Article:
The first days of sunshine that we enjoyed in Provence last week did not make spring, but how pleasing it is to feel the season is just a few nights’ sleep away. In the same week, bottlings began. And one of the first wines to be imprisoned was the 2016 rosé from Domaine Les Pallières.
Since the 2014 vintage, we have had a real struggle to obtain the AOP Gigondas label for this cuvée, with temporary rejections, exam retakes, phoney approvals and disparaging remarks – all because of its colour. It was too light, assuredly too “natural”, and not “pink” enough either. So this year, we have decided to stop putting in the effort, and to simply no longer seek Gigondas appellation status. Instead, we will make a Vin de France, be it pink, grey or golden – an Au Petit Bonheur les Pallières the way we like it, however our soil yields it, with its qualities and flaws, but, above all, its rounded personality. We will have no truck with standardisation.
The philosophy that we put in place for this wine a few years ago is, of course, very much alive – as are the core vinification and ageing principles: the grapes are hand picked, directly pressed at low pressure, then the must deposit is left to settle naturally overnight prior to racking. To induce fermentation, a pied de cuve (indigenous yeast starter) is used; alcoholic fermentation is done entirely in oak, and lasts for more than a month; after which malolactic fermentation is triggered, typically ending during the period of ageing on the lees – which, in turn, is ended by bottling. It is a fairly short cycle, during which Clairette, Grenache and Cinsault (a third of each) come together in a hands?off, utterly natural environment in which grapes and juice hold sway and the winemaker merely accompanies the process.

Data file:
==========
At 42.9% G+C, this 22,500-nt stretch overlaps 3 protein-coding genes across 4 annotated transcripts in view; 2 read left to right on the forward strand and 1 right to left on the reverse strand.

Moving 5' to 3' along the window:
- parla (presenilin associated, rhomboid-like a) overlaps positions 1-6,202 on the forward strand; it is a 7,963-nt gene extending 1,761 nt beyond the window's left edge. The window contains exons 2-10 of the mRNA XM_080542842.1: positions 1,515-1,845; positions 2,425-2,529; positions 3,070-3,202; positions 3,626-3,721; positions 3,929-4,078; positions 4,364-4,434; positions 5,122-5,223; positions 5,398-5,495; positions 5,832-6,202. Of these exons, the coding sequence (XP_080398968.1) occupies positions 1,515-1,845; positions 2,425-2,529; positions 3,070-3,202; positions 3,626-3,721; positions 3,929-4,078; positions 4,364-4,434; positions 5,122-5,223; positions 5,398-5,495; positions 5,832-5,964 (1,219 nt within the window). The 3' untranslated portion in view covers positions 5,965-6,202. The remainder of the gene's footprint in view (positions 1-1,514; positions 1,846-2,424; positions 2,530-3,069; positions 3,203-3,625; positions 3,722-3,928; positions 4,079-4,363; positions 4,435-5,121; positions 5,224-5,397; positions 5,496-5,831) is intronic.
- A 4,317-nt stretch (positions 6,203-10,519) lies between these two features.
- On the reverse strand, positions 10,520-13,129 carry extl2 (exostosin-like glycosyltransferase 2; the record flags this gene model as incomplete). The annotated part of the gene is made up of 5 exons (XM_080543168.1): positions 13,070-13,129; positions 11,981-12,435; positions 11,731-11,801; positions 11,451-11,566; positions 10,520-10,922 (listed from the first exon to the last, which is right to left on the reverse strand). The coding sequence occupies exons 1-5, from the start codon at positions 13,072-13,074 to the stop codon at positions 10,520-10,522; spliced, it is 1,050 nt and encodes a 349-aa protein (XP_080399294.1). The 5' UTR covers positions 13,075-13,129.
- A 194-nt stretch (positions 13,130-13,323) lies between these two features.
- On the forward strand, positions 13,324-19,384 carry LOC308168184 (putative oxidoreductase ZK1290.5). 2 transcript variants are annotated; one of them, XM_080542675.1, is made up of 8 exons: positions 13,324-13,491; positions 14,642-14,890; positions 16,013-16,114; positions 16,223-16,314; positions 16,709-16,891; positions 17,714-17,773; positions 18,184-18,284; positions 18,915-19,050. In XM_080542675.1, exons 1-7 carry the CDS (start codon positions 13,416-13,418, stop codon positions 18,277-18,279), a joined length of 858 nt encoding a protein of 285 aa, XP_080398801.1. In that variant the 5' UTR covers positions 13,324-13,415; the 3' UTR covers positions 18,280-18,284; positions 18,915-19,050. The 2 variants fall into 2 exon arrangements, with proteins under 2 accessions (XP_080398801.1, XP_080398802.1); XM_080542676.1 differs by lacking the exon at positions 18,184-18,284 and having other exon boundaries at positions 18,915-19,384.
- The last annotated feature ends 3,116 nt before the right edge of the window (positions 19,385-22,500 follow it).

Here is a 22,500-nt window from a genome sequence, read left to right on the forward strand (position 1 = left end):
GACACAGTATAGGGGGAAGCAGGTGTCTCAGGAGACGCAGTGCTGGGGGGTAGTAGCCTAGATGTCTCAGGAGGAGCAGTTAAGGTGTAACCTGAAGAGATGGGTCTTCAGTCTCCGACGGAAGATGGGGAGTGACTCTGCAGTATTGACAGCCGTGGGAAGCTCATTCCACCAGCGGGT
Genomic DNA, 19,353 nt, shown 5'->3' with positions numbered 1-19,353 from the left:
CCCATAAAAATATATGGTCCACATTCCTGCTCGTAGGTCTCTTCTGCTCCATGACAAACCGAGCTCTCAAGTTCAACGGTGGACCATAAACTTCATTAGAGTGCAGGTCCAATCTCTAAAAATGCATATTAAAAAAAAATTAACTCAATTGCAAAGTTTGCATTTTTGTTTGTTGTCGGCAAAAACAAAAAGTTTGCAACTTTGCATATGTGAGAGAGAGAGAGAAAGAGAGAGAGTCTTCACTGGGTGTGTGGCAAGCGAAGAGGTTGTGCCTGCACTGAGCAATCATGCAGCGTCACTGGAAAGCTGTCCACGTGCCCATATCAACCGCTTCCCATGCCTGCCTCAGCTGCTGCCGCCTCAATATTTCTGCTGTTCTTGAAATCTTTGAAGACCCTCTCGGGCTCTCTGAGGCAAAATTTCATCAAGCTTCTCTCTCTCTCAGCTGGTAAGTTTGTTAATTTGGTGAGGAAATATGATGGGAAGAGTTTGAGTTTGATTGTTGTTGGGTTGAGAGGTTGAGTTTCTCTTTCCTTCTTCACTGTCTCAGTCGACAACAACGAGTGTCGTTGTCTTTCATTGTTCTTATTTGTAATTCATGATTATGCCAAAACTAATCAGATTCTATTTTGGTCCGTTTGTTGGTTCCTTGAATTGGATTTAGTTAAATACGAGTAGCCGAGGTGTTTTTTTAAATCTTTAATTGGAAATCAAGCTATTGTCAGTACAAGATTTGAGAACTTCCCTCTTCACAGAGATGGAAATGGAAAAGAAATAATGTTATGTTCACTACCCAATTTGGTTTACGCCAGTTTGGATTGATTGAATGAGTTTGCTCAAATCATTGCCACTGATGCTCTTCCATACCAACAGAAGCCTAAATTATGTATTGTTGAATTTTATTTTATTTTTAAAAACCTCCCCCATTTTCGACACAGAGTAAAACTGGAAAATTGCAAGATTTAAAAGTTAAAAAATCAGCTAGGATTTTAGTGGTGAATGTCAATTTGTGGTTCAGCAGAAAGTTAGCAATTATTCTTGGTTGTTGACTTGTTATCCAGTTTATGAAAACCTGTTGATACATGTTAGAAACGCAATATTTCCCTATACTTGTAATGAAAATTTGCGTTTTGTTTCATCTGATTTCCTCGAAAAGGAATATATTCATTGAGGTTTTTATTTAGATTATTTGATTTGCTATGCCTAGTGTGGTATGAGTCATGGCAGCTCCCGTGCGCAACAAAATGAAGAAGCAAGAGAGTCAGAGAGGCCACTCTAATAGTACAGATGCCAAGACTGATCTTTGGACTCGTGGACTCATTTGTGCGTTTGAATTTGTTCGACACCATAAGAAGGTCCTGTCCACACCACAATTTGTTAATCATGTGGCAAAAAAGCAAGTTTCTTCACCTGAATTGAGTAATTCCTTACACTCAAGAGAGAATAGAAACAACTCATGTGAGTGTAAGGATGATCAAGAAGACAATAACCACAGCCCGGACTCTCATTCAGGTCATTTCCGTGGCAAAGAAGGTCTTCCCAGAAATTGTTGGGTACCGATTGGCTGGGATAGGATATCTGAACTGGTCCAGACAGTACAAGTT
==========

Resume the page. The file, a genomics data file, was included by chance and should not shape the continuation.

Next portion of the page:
The 2016 has an attractive “onion skin” colour, influenced by the strong presence of Clairette, which adds a touch of gold; once combined with the “pinker” shades of the red varieties, this is the result. The bouquet is saline, fresh, fairly discreet for now, and slightly chalky. On the palate, citrus notes dominate; it is both fresh and full. The finish is silky, airy and fairly long, with a hint of aniseed and no bitterness. A personality very much in line with the previous vintages.